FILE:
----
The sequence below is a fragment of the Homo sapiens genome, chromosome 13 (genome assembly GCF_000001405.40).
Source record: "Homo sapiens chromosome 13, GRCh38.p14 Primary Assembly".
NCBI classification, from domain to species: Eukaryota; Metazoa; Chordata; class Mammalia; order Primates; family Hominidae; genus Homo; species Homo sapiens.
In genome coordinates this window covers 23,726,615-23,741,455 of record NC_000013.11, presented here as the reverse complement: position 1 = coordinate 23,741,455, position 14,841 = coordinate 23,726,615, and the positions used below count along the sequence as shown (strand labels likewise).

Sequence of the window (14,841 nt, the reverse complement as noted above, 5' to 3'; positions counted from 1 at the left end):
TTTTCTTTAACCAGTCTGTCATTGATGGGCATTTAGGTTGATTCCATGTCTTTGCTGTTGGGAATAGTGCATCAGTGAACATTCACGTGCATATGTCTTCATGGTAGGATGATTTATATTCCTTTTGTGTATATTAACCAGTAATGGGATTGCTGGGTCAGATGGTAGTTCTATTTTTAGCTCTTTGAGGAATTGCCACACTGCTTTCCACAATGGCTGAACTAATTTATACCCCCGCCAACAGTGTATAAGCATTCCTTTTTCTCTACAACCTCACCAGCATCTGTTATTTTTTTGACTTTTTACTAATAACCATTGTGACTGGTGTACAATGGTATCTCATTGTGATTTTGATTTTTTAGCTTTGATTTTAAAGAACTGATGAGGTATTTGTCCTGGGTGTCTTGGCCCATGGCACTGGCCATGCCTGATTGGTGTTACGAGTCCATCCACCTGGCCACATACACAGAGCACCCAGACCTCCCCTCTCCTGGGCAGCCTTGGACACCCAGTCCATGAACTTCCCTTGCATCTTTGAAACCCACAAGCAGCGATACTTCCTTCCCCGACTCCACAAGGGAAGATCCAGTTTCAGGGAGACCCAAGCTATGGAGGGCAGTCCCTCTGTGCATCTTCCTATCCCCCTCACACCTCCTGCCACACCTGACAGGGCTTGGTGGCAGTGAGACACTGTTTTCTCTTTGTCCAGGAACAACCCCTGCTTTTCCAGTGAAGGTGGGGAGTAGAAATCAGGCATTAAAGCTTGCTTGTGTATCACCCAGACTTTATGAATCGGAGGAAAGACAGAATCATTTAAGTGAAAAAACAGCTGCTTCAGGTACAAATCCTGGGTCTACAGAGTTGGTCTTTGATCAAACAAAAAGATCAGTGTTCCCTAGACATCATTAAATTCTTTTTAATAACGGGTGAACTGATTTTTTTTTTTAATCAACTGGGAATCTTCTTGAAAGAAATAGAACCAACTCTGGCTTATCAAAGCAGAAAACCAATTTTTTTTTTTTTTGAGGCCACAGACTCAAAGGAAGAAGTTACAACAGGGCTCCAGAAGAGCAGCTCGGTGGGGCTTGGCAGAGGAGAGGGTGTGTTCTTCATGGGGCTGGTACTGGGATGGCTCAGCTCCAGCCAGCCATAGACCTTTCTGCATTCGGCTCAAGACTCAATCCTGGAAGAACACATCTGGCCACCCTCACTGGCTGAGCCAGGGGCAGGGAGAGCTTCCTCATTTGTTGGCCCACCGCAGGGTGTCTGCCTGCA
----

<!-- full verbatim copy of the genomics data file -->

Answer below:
The sequence below is a fragment of the Homo sapiens genome, chromosome 13 (genome assembly GCF_000001405.40).
Source record: "Homo sapiens chromosome 13, GRCh38.p14 Primary Assembly".
NCBI classification, from domain to species: Eukaryota; Metazoa; Chordata; class Mammalia; order Primates; family Hominidae; genus Homo; species Homo sapiens.
In genome coordinates this window covers 23,726,615-23,741,455 of record NC_000013.11, presented here as the reverse complement: position 1 = coordinate 23,741,455, position 14,841 = coordinate 23,726,615, and the positions used below count along the sequence as shown (strand labels likewise).

Sequence of the window (14,841 nt, the reverse complement as noted above, 5' to 3'; positions counted from 1 at the left end):
TTTTCTTTAACCAGTCTGTCATTGATGGGCATTTAGGTTGATTCCATGTCTTTGCTGTTGGGAATAGTGCATCAGTGAACATTCACGTGCATATGTCTTCATGGTAGGATGATTTATATTCCTTTTGTGTATATTAACCAGTAATGGGATTGCTGGGTCAGATGGTAGTTCTATTTTTAGCTCTTTGAGGAATTGCCACACTGCTTTCCACAATGGCTGAACTAATTTATACCCCCGCCAACAGTGTATAAGCATTCCTTTTTCTCTACAACCTCACCAGCATCTGTTATTTTTTTGACTTTTTACTAATAACCATTGTGACTGGTGTACAATGGTATCTCATTGTGATTTTGATTTTTTAGCTTTGATTTTAAAGAACTGATGAGGTATTTGTCCTGGGTGTCTTGGCCCATGGCACTGGCCATGCCTGATTGGTGTTACGAGTCCATCCACCTGGCCACATACACAGAGCACCCAGACCTCCCCTCTCCTGGGCAGCCTTGGACACCCAGTCCATGAACTTCCCTTGCATCTTTGAAACCCACAAGCAGCGATACTTCCTTCCCCGACTCCACAAGGGAAGATCCAGTTTCAGGGAGACCCAAGCTATGGAGGGCAGTCCCTCTGTGCATCTTCCTATCCCCCTCACACCTCCTGCCACACCTGACAGGGCTTGGTGGCAGTGAGACACTGTTTTCTCTTTGTCCAGGAACAACCCCTGCTTTTCCAGTGAAGGTGGGGAGTAGAAATCAGGCATTAAAGCTTGCTTGTGTATCACCCAGACTTTATGAATCGGAGGAAAGACAGAATCATTTAAGTGAAAAAACAGCTGCTTCAGGTACAAATCCTGGGTCTACAGAGTTGGTCTTTGATCAAACAAAAAGATCAGTGTTCCCTAGACATCATTAAATTCTTTTTAATAACGGGTGAACTGATTTTTTTTTTTAATCAACTGGGAATCTTCTTGAAAGAAATAGAACCAACTCTGGCTTATCAAAGCAGAAAACCAATTTTTTTTTTTTTTGAGGCCACAGACTCAAAGGAAGAAGTTACAACAGGGCTCCAGAAGAGCAGCTCGGTGGGGCTTGGCAGAGGAGAGGGTGTGTTCTTCATGGGGCTGGTACTGGGATGGCTCAGCTCCAGCCAGCCATAGACCTTTCTGCATTCGGCTCAAGACTCAATCCTGGAAGAACACATCTGGCCACCCTCACTGGCTGAGCCAGGGGCAGGGAGAGCTTCCTCATTTGTTGGCCCACCGCAGGGTGTCTGCCTGCA